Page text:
Residing at the nexus of human actors, organizations, geographies, norms, and texts are the tools used to collect data: sampling kits. For citizens to participate in the InFORM network’s coastal monitoring for radionuclides there needs to be some mechanism whereby water samples and data are collected and returned to the academic team for processing. Providing self-contained kits and sampling instructions means prescribing and proscribing what counts as data, and importantly what counts as good data. Sampling kits, then, become objects rhetoricians of science and science studies researchers broadly can use to understand complex configurations of scientists, citizens, and socio-discursive and also material objects, including geographies.

Actor-Network Theory, which we will consider momentarily, can tell us much about how these sampling kits function within a network. We can theorize relationships and their effects through a “flat ontology” in ANT that helps us understand the interactional effects among humans and non-human objects. Such an approach has been usefully employed to study cultures of science and scientific knowledge production in a variety of contexts by science studies scholars in Science and Technology Studies. Related science studies in the field of Rhetoric of Science have sometimes employed such terminology, but often approach cultures of science and scientific knowledge production using the rhetorical tradition as a foundation for critical concepts. Each approach offers important perspectives to help understand the complex systems of scientific knowledge production and changing cultures of science we find in the case of InFORM. To better articulate this point we now turn to some of the previous work that helps build the framework we use to investigate InFORM.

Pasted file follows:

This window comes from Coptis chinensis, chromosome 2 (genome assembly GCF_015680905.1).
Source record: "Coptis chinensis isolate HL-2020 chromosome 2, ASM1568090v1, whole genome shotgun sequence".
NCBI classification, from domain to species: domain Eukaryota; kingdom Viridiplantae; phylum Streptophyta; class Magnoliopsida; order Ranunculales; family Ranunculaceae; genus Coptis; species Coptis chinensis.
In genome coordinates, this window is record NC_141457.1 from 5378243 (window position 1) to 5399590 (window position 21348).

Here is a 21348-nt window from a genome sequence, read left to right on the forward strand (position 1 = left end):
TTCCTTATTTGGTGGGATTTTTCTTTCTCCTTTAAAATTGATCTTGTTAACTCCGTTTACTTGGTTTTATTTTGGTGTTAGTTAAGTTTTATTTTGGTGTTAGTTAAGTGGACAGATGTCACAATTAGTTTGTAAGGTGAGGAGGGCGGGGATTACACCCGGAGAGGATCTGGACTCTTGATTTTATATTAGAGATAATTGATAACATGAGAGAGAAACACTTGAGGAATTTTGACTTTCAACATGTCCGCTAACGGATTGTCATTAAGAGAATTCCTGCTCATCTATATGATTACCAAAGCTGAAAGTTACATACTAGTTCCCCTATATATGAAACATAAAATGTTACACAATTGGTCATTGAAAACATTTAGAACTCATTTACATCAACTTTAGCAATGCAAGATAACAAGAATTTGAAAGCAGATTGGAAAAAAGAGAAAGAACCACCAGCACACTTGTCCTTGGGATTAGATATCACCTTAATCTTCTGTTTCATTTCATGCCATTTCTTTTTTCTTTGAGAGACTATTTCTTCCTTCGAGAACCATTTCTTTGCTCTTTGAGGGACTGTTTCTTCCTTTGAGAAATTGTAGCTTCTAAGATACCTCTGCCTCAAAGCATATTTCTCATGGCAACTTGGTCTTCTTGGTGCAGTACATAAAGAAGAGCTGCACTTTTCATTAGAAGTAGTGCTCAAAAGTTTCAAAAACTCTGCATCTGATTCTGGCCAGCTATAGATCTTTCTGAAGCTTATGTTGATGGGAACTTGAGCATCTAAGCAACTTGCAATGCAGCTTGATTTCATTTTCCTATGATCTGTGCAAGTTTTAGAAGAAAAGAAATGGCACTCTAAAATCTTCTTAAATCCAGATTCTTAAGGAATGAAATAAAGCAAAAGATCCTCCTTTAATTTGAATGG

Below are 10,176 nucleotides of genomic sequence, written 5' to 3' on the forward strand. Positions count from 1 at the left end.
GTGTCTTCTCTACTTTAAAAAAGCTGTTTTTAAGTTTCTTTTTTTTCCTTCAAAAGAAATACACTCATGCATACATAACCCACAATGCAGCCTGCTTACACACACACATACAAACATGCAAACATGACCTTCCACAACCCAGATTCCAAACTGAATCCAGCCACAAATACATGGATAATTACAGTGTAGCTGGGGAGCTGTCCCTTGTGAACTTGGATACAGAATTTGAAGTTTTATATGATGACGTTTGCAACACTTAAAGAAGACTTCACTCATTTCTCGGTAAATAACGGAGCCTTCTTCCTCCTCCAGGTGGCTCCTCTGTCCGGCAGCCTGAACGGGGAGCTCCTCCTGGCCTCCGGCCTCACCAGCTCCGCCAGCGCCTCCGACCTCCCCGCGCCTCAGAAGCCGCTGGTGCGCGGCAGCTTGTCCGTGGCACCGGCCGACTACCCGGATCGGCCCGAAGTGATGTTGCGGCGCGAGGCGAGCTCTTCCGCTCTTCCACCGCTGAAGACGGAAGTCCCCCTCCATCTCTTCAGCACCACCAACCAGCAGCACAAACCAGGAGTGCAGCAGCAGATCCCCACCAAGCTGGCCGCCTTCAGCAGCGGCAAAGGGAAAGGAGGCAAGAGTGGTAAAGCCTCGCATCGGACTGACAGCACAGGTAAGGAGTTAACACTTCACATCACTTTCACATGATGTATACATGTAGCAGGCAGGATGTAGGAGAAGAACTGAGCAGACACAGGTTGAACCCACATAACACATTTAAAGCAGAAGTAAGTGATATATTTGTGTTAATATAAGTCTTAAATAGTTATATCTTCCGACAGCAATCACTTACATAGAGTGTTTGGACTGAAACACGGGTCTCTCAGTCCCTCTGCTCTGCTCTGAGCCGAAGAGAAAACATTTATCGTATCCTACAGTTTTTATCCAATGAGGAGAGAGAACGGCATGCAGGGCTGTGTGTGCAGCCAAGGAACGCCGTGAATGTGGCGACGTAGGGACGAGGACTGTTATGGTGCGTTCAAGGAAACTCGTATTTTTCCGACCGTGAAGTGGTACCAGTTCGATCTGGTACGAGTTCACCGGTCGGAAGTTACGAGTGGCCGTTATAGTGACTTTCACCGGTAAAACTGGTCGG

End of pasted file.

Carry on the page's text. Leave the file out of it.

Intersecting literatures

To begin mapping out rhetorical deployment of Actor-Network Theory, and where that intersects with rhetorical deployment of Rhetorical Genre Theory, we first look to the study of Rhetoric of Science, Technology, and Medicine (we, in fact, begin this work in Kelly & Maddalena, 2015, which offers the foundation for our work here). As rhetorical studies of science and technology expand to include health and medicine (Keränen, 2013), we find productive conversations already bringing together ANT and rhetorical theories. Rhetoric of health and medicine in the U.S. has recently recognized ANT and related Latourian approaches as a useful language for rhetorical studies of health. Studies of medicine provide examples of the successful blending of disciplinary lenses, i.e., combinations of ethnographic work and textual analysis, to “get at” discursive and socially constructed objects and experiences in health. Christa B. Teston’s (2009) method is such an approach; though her work does not explicitly reference Actor-Network Theory, she writes a grounded-theory study of documents’ roles in cancer care decision-making that notes similar entanglements between genre, phenomenon, and action in healthcare, examining “the ways that [the standard of care document] rhetorically excludes and includes ways of seeing and doing” (p. 346). Teston claims that medical practitioners must balance patient experience and institutional expectations via documentation to categorize and produce actionable phenomena. Annemarie Mol (2003) theorizes patients’ bodies as “complex wholes”: network effects (i.e., objects) in themselves that are also points of intersection for multiple other networks. We employ Mol’s concept of a “complex whole” later to conceive of how material objects may come together to constitute instantiations of genres.